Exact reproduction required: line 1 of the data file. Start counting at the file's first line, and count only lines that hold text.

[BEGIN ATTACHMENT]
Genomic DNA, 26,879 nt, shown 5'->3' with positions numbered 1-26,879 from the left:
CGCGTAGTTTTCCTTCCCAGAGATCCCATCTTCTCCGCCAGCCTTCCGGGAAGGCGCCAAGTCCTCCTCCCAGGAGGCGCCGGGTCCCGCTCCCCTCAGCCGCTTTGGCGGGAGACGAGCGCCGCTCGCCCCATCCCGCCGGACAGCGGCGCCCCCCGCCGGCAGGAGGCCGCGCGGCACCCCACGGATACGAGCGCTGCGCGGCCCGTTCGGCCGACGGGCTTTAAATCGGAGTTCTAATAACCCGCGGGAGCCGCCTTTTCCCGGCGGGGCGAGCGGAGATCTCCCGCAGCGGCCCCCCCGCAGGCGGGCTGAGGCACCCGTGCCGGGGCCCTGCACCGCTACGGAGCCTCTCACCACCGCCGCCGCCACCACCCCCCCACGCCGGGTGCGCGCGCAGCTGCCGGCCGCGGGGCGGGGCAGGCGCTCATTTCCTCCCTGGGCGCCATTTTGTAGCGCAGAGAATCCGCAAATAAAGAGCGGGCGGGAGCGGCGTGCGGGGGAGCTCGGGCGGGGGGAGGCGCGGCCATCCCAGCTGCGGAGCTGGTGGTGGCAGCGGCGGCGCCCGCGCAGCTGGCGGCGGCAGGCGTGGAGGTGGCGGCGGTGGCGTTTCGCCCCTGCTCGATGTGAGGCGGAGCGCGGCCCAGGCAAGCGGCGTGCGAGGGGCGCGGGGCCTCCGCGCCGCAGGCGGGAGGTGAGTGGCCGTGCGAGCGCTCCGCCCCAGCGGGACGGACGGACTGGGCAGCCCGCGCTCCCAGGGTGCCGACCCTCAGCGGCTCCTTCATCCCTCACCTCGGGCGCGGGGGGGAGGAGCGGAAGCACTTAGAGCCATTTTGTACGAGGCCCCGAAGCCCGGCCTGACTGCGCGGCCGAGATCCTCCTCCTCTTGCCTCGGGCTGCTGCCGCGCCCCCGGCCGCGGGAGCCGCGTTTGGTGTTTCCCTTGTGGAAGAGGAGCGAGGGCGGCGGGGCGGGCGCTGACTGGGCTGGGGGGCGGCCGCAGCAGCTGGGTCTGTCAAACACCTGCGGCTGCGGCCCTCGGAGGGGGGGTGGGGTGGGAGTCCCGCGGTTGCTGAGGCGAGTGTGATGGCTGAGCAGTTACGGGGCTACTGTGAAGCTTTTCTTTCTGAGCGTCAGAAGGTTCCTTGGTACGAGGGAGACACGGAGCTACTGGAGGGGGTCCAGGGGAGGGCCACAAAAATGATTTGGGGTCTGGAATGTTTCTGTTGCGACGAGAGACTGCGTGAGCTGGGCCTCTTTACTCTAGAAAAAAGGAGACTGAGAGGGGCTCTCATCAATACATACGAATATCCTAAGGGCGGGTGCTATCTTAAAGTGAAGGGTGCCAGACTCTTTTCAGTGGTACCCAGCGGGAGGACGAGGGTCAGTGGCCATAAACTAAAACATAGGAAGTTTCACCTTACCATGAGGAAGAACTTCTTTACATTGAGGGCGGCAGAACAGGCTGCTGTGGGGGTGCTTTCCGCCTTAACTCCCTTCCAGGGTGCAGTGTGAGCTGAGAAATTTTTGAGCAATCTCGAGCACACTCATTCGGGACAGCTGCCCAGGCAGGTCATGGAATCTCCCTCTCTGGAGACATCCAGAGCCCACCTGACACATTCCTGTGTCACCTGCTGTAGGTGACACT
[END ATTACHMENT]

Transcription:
Genomic DNA, 26,879 nt, shown 5'->3' with positions numbered 1-26,879 from the left: